“I had lunch yesterday with several Google folks including Marissa Mayer, the company’s director of consumer Web products, to discuss the new Google Toolbar, which is now in beta.
“Like several other people, I have raised serious questions about this product’s new “AutoLink” tool. It strikes me as an intrusion into people’s browsers by a company that commands great market share.
“She listened to my concerns. And she explained Google’s stance — nothing new there, and it amounts to “this is all for the users’ benefit” defense. I am not convinced, however, that Google will end up doing the right thing in the end.
“As Search Engine Watch asks in this piece: “Why are publishers upset? Can they block the feature that adds links to their web pages? Who rules over content, users or publishers?”
“Good and fair questions — but Google hasn’t sufficiently answered them.
“At the very least, Google needs to make some changes in the installation process. As users install the toolbar they should be asked if they want features that change content on web pages. There should be an opt-in process, not an opt-out process, for such things.
“I have trouble with Search Engine Watch’s Danny Sullivan’s view that publishers of Web sites should be able to opt out of the toolbar changes. In theory, once I have content on my desktop it should be my right to “remix” it in the way I choose.
“What Google isn’t taking into account is that its market power, and the tendency of users to accept the default — to eat what’s on the plate someone puts in front of them — will tend to create Google’s version of the Web, not the users’ version. We all hates Microsoft’s Smart Tags idea because it gave more, unearned power to Microsoft. Google doesn’t have that same dominance, but it has enough to worry about.
“Will Google do the right thing? This is a big test.
(By the way, Mayer said that while Microsoft’s former Smart Tags guy is working for Google now, he’s not involved in the Toolbar project.)
I’m surprised that Dan isn’t focused on what I see as the large issue here – the copyright violation that Google commits when they alter content they don’t own. On my web site, I plug one of my books, Essential SourceSafe with a link to the publisher’s web site, where you can buy this book. Buying it directly from the publisher benefits the publisher in less cost and consequently greater profit, some of which is passed on to me. The ISBN is listed on the page; the reader is free to copy this number and paste it into a book store search on BookPool, eBay, Barnes and Noble, Amazon or any other book seller they wish. (Better a sale than no sale, right?) But if the web browser has Google Toolbar installed, I’m told that ISBN is turned into a link to Amazon. Who’s making the profit on that link to Amazon? Not me. I’ll bet Google does. So, I lose money on a web page I wrote and support and host, and Google gains? I’m not comfortable with that.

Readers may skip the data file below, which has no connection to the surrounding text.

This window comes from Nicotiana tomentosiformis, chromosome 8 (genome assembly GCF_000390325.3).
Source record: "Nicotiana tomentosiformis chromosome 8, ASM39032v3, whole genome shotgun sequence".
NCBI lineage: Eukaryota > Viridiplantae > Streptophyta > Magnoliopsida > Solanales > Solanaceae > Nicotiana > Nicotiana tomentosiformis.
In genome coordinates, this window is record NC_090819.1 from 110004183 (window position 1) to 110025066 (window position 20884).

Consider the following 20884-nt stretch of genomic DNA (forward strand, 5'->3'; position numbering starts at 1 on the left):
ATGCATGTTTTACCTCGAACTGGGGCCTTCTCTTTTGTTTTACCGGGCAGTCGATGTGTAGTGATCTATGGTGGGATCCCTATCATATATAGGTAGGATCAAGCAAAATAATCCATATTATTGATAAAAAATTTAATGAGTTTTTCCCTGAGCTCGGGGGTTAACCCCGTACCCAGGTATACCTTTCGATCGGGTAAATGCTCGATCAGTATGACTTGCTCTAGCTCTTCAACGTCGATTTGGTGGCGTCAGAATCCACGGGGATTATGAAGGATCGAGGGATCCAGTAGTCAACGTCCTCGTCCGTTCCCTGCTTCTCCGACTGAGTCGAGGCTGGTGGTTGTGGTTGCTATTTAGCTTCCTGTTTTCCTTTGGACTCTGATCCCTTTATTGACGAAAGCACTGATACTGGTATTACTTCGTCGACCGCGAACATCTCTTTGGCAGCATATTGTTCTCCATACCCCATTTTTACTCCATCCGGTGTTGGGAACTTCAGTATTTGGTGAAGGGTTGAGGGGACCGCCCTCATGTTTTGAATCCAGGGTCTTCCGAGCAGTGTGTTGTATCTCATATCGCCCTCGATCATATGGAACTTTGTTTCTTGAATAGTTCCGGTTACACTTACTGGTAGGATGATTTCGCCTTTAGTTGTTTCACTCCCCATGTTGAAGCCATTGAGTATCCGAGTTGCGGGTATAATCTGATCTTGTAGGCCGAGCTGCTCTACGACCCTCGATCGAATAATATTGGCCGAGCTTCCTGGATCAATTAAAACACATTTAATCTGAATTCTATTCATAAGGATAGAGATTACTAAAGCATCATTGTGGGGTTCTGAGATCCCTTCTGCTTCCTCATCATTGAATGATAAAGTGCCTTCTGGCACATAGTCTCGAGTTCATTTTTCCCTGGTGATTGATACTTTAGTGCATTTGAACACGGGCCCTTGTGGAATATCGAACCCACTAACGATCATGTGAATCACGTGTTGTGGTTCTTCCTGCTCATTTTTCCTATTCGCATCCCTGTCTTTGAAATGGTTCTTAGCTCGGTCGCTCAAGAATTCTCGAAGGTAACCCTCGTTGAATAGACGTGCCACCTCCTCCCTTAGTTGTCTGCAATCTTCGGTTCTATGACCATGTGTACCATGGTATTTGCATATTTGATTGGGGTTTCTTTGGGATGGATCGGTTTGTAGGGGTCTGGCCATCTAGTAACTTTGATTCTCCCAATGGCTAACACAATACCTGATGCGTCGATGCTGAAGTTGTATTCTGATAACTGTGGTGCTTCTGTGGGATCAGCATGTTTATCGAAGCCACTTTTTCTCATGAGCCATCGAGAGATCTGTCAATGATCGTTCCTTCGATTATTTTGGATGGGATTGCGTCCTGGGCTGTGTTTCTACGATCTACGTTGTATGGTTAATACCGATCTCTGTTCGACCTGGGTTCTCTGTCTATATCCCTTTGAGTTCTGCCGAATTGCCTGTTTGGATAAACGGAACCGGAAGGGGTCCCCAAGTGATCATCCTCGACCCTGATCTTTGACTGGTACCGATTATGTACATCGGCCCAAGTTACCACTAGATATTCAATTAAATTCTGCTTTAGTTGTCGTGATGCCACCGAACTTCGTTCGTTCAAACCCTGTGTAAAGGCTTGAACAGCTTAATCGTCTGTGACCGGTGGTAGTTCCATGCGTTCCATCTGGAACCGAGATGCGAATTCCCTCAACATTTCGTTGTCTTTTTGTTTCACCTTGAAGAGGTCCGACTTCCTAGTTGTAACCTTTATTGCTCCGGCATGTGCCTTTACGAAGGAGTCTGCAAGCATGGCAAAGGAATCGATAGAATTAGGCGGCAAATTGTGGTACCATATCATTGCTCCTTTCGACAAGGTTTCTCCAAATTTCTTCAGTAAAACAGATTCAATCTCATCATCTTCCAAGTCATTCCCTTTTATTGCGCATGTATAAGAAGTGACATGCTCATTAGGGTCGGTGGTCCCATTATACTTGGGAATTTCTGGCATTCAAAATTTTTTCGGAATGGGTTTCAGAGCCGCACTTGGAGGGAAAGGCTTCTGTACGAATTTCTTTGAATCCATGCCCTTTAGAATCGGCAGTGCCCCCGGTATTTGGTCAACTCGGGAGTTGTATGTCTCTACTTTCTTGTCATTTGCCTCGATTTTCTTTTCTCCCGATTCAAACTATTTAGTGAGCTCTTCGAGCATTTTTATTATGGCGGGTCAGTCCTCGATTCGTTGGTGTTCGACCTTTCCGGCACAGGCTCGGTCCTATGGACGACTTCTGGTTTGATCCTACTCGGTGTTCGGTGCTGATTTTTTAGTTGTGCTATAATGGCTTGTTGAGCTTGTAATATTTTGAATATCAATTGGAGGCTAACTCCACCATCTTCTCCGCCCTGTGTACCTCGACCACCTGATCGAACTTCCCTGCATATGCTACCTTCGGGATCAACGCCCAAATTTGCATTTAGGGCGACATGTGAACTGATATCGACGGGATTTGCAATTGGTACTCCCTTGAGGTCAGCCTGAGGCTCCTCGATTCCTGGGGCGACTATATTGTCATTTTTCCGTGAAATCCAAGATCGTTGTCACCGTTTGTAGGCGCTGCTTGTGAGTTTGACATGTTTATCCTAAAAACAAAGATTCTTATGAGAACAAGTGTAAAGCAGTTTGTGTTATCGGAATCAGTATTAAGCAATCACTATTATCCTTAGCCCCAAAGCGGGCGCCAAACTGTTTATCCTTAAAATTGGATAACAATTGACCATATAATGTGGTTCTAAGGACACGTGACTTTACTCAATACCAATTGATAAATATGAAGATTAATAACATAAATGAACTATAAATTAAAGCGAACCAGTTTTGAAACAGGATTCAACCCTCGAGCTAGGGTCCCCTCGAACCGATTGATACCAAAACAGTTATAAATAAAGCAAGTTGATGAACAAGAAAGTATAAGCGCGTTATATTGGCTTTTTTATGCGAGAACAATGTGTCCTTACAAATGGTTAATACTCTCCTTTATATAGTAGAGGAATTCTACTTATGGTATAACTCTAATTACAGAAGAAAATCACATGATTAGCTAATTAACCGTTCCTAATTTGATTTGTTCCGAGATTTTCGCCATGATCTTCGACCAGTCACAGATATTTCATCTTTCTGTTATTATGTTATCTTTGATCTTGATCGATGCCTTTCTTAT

How different is it for Google to provide this service automatically from the user doing it manually? There’s a fine line between offering convenience to the user, offering the ability to remix incoming content, and the act of automatically rewriting it for the profit of others. Most browsers offer the ability to apply a stylesheet of your own choice to incoming content — bumping up the fonts or increasing the contrast for a visually impaired user for example — and this is a good, empowering feature. But adding or rewriting links for the benefit of third party is different. Isn’t this what some adware does? This is troubling.
Microsoft gave in to public pressure and published support for athat would disable SmartTag processing on a web page, but this still puts the burden on the author and copyright holder and does not require the software using the page to respect the copyright and license of the content. It needs to be the other way — let writers opt in if they want their work rewritten. I wonder who would opt in?